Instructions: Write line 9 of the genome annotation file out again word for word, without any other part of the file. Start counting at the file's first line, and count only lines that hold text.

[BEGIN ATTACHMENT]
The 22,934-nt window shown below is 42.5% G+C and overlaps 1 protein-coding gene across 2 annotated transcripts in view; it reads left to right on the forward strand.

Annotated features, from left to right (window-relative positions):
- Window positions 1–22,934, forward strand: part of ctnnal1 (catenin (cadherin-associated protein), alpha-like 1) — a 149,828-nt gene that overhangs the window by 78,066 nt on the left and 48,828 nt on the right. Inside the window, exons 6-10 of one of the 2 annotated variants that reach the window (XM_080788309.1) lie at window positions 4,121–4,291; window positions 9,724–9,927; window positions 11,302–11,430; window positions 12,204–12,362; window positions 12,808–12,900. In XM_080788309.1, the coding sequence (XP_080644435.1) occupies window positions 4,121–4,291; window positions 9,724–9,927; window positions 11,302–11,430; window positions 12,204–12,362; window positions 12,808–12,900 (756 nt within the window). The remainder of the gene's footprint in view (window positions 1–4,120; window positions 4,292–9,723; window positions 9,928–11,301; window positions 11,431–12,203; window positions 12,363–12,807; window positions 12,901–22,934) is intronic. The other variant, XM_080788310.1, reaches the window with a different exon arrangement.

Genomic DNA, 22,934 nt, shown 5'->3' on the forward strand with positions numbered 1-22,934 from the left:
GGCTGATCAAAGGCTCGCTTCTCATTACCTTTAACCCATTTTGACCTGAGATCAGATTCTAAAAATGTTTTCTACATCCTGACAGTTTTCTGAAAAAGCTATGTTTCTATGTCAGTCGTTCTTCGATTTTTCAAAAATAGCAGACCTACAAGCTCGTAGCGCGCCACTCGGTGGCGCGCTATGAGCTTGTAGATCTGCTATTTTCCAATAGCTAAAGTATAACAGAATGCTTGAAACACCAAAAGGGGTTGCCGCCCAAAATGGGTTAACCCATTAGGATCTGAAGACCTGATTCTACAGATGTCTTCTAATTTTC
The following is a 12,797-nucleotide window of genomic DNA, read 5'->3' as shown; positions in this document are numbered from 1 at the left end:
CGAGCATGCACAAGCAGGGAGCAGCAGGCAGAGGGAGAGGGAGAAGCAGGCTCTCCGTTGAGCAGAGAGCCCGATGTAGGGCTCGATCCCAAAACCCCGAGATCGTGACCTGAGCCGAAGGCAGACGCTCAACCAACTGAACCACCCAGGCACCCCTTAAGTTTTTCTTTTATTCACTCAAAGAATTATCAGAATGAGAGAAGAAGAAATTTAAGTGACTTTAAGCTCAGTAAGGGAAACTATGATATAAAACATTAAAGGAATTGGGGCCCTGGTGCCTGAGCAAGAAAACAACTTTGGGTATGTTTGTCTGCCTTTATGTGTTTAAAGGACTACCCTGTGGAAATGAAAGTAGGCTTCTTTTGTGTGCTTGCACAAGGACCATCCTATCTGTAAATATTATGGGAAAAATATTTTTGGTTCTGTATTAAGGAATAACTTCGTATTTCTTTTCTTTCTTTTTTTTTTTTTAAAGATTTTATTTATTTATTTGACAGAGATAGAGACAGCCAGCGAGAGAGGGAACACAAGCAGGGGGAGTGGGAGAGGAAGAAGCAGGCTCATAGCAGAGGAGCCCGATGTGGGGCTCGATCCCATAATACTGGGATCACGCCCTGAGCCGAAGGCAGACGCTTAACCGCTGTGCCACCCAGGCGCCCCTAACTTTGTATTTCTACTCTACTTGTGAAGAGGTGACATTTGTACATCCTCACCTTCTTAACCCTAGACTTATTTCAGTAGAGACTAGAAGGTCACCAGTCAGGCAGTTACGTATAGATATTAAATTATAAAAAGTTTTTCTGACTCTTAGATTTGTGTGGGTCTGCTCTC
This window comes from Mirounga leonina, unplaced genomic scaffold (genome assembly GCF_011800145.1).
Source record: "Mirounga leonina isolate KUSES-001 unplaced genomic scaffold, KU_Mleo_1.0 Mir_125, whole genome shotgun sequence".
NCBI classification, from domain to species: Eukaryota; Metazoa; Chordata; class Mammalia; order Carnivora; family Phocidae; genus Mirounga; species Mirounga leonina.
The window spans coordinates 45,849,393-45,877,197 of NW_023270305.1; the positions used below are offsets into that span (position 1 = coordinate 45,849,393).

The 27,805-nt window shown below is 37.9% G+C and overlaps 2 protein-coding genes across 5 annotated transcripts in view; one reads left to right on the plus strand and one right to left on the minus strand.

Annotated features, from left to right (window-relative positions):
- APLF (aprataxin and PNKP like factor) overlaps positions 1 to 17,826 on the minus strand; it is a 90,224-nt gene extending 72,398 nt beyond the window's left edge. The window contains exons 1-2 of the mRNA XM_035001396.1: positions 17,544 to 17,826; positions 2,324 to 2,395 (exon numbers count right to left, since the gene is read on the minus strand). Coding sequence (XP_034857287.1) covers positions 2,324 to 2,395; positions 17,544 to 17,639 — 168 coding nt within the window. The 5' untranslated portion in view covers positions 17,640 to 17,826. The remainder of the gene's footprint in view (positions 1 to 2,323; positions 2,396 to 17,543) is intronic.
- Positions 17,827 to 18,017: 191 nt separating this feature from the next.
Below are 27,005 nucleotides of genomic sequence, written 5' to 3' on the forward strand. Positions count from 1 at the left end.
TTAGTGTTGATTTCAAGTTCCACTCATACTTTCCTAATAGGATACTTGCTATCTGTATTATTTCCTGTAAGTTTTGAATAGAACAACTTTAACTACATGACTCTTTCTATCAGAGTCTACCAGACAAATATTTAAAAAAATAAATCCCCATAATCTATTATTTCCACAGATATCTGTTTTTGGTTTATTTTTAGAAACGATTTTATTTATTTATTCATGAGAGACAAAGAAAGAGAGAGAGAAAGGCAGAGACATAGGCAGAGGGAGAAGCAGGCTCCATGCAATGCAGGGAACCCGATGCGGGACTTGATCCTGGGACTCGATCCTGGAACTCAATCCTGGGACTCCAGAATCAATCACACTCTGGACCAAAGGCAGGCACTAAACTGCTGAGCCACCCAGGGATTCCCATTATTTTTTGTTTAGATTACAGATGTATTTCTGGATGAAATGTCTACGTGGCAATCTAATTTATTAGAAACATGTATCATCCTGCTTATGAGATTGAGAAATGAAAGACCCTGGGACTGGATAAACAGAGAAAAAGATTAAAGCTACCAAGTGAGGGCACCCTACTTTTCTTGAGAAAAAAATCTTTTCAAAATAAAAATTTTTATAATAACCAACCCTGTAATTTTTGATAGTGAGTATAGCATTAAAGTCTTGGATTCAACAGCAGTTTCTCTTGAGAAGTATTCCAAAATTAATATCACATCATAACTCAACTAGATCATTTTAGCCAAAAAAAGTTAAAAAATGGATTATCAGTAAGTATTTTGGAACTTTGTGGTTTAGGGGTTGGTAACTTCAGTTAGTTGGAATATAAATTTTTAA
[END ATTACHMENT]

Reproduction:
Source record: "Mirounga leonina isolate KUSES-001 unplaced genomic scaffold, KU_Mleo_1.0 Mir_125, whole genome shotgun sequence".